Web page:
Chlorine treatment for wells

I was recently contacted by a local banks mortgage officer to do a well test on a vacant foreclosed house for her client as required for a Rural Development loan.
The water test came back positive for coliform bacteria and I included this in my report. I discussed this with the Buyers Realtor who said he runs into this all the time and he would chlorinate the well on Saturday and I could do a retest on Monday. The retest came back negative and the sale has apparently closed as I received a check from the Title company.
I recently ran across an article on Inspectipedia and have attached an excerpt for reference which, basically outlines the Chlorination process which closely follows what the Realtor said he did but it also advises that the retest not be done until after the system has been put back into normal service for several days, not just the 15-20 minutes that I flushed the system before the retest.
Would appreciate some feedback:

  1. Anyone have any similar knowledge or expertise on retest timeframe?
  2. Should I contact the Lender and Buyers Agent with this new information? (I actually never had any contact or information on the Buyer.)

Looking forward to some feedback. I would like to do the right thing while staying in good graces with both the Lender and Agent.

Gary, here is the recommendation from the lab I use.
I actually chlorinate my well on a regular basis. I have high bacteria problem due to my well head being to close to the ground.
The bacteria will build up around the pump and has even burnt it out once. I now have a perforated PVC sleeve with a mesh sock around my pump and everything has been fine since.

Thanks for the reply, that attachment was very informative.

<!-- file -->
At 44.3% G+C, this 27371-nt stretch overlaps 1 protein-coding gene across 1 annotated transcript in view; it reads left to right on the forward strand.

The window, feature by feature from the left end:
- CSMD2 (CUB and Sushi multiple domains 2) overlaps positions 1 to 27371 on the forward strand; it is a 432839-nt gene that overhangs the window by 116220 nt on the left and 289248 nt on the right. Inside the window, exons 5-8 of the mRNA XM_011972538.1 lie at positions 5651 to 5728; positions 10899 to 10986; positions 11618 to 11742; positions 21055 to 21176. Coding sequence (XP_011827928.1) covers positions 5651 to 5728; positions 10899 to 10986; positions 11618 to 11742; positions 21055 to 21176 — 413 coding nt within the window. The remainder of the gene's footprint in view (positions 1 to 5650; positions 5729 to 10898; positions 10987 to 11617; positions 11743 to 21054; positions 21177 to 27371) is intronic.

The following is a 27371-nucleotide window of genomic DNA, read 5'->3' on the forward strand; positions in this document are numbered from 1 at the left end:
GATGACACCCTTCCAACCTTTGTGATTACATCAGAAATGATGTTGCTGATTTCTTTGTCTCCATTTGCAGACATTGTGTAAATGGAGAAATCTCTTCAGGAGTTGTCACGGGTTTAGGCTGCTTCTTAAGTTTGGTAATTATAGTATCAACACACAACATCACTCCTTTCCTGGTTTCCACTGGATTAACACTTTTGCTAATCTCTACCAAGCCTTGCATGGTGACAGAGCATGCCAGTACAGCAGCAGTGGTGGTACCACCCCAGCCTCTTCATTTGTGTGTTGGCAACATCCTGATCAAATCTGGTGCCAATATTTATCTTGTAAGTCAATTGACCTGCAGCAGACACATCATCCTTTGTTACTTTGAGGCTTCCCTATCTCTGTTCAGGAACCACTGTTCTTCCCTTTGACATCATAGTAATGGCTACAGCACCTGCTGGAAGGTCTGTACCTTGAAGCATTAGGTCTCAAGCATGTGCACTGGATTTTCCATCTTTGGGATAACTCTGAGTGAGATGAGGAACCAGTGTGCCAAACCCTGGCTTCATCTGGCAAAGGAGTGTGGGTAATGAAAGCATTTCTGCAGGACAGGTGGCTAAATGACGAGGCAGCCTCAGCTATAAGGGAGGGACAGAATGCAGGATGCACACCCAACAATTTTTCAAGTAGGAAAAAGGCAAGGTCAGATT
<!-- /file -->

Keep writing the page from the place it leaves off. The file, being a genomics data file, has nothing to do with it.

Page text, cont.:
I believe I will send both articles to the Lender (my client) and Buyers Agent and request that they notify the new owner.
Thanks again.

Coliform counts can rise when a property is vacant for long periods and the well is not being used. I would not contact the bank or agent. I would contact the buyer and offer to do a free well test to verify that everything is alright. Tell them it is a one time follow up service you offer as part of your fee. Much better to swallow a well test than upset the apple cart AND swallow a well test or perhaps even more. Lesson learned to not be pressured by anyone when performing a service. It takes as long as it takes.

Your welcome Gary, I’m glad I could help.

Chlorination of the Water Well is not something that I recommend to my clients.

Only the installation of a UV Bacteria Guard is recommended.

Why is that?

In my opinion, chlorinating a well is only masking its problems…

Chlorination of the Well is only temporary.
UV Treatment is a more permanent and proactive form of remediation.

And if you have hard water, you need to install a water softener for the UV treatment to be effective.

Also, keep in mind that the UV light needs to be replaced regularly and is expensive.

What both of you are talking about does not treat the water at the source, correct.
Chlorinating a well kills the bacteria inside the well instead of inside the house.

Chlorination of the Well is only temporary.
UV Treatment is a more permanent and proactive form of remediation.

This is what I’ve experienced as well. When systems are winterized and air is introduced you open the door to having bacteria anywhere in the water suppy system. So chlorinating the well should also include running water to each faucet until you can smell the chlorine…and then the real key is to wait the 12-24 hour period as it takes time for the chlorine to work its magic.:smiley:

Thanks David:
In my case, the Agent did run the water into the interior supply system at each faucet and it sat for the 12-14 hours as you indicated.
The real issue in my case is that I did not advise the client of the potential for this problem to re-occur in the near future and that a re-test should have been suggested or better yet factored into my secondary proposal when I told them of the first failed test.
I am leaning towards following the suggestion of Stephen Stanczyk in his reply and contact the new home owner and offer to provide her with a free re-test after the well system has been reactivated for a few weeks.